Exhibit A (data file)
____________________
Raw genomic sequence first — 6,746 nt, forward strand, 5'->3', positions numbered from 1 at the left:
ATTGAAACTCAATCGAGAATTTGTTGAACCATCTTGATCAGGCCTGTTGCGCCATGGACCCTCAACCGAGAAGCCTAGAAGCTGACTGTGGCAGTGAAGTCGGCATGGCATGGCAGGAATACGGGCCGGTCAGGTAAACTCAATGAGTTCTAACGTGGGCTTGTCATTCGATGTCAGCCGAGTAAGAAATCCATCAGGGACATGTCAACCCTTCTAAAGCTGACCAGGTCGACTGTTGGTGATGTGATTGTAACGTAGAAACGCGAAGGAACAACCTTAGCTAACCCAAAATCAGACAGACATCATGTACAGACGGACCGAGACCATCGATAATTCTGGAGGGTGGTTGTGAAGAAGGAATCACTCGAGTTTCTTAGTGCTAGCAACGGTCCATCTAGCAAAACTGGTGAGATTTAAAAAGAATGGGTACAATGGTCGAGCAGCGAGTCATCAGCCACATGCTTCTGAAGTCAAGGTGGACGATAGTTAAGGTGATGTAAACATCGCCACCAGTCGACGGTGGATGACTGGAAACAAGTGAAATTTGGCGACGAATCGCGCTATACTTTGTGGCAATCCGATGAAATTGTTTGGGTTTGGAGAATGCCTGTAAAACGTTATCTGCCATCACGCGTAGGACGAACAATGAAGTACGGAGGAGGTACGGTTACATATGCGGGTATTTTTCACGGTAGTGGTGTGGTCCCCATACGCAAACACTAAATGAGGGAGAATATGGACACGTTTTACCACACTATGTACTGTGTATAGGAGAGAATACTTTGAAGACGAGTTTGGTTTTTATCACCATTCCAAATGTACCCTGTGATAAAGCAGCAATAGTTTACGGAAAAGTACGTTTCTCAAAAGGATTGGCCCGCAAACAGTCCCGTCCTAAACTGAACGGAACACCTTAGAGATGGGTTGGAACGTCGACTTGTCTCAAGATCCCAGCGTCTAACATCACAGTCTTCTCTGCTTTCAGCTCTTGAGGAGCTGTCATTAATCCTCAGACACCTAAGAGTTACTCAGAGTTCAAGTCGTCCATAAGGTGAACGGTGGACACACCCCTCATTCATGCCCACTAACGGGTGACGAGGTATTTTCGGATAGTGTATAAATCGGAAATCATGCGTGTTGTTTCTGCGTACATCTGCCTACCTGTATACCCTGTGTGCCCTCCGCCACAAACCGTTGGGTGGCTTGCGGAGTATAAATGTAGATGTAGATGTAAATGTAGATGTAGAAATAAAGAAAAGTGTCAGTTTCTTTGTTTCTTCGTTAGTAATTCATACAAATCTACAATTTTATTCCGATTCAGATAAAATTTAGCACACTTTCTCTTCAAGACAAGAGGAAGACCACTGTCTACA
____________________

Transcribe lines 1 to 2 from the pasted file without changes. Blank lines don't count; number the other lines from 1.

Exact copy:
Raw genomic sequence first — 6,746 nt, forward strand, 5'->3', positions numbered from 1 at the left:
ATTGAAACTCAATCGAGAATTTGTTGAACCATCTTGATCAGGCCTGTTGCGCCATGGACCCTCAACCGAGAAGCCTAGAAGCTGACTGTGGCAGTGAAGTCGGCATGGCATGGCAGGAATACGGGCCGGTCAGGTAAACTCAATGAGTTCTAACGTGGGCTTGTCATTCGATGTCAGCCGAGTAAGAAATCCATCAGGGACATGTCAACCCTTCTAAAGCTGACCAGGTCGACTGTTGGTGATGTGATTGTAACGTAGAAACGCGAAGGAACAACCTTAGCTAACCCAAAATCAGACAGACATCATGTACAGACGGACCGAGACCATCGATAATTCTGGAGGGTGGTTGTGAAGAAGGAATCACTCGAGTTTCTTAGTGCTAGCAACGGTCCATCTAGCAAAACTGGTGAGATTTAAAAAGAATGGGTACAATGGTCGAGCAGCGAGTCATCAGCCACATGCTTCTGAAGTCAAGGTGGACGATAGTTAAGGTGATGTAAACATCGCCACCAGTCGACGGTGGATGACTGGAAACAAGTGAAATTTGGCGACGAATCGCGCTATACTTTGTGGCAATCCGATGAAATTGTTTGGGTTTGGAGAATGCCTGTAAAACGTTATCTGCCATCACGCGTAGGACGAACAATGAAGTACGGAGGAGGTACGGTTACATATGCGGGTATTTTTCACGGTAGTGGTGTGGTCCCCATACGCAAACACTAAATGAGGGAGAATATGGACACGTTTTACCACACTATGTACTGTGTATAGGAGAGAATACTTTGAAGACGAGTTTGGTTTTTATCACCATTCCAAATGTACCCTGTGATAAAGCAGCAATAGTTTACGGAAAAGTACGTTTCTCAAAAGGATTGGCCCGCAAACAGTCCCGTCCTAAACTGAACGGAACACCTTAGAGATGGGTTGGAACGTCGACTTGTCTCAAGATCCCAGCGTCTAACATCACAGTCTTCTCTGCTTTCAGCTCTTGAGGAGCTGTCATTAATCCTCAGACACCTAAGAGTTACTCAGAGTTCAAGTCGTCCATAAGGTGAACGGTGGACACACCCCTCATTCATGCCCACTAACGGGTGACGAGGTATTTTCGGATAGTGTATAAATCGGAAATCATGCGTGTTGTTTCTGCGTACATCTGCCTACCTGTATACCCTGTGTGCCCTCCGCCACAAACCGTTGGGTGGCTTGCGGAGTATAAATGTAGATGTAGATGTAAATGTAGATGTAGAAATAAAGAAAAGTGTCAGTTTCTTTGTTTCTTCGTTAGTAATTCATACAAATCTACAATTTTATTCCGATTCAGATAAAATTTAGCACACTTTCTCTTCAAGACAAGAGGAAGACCACTGTCTACA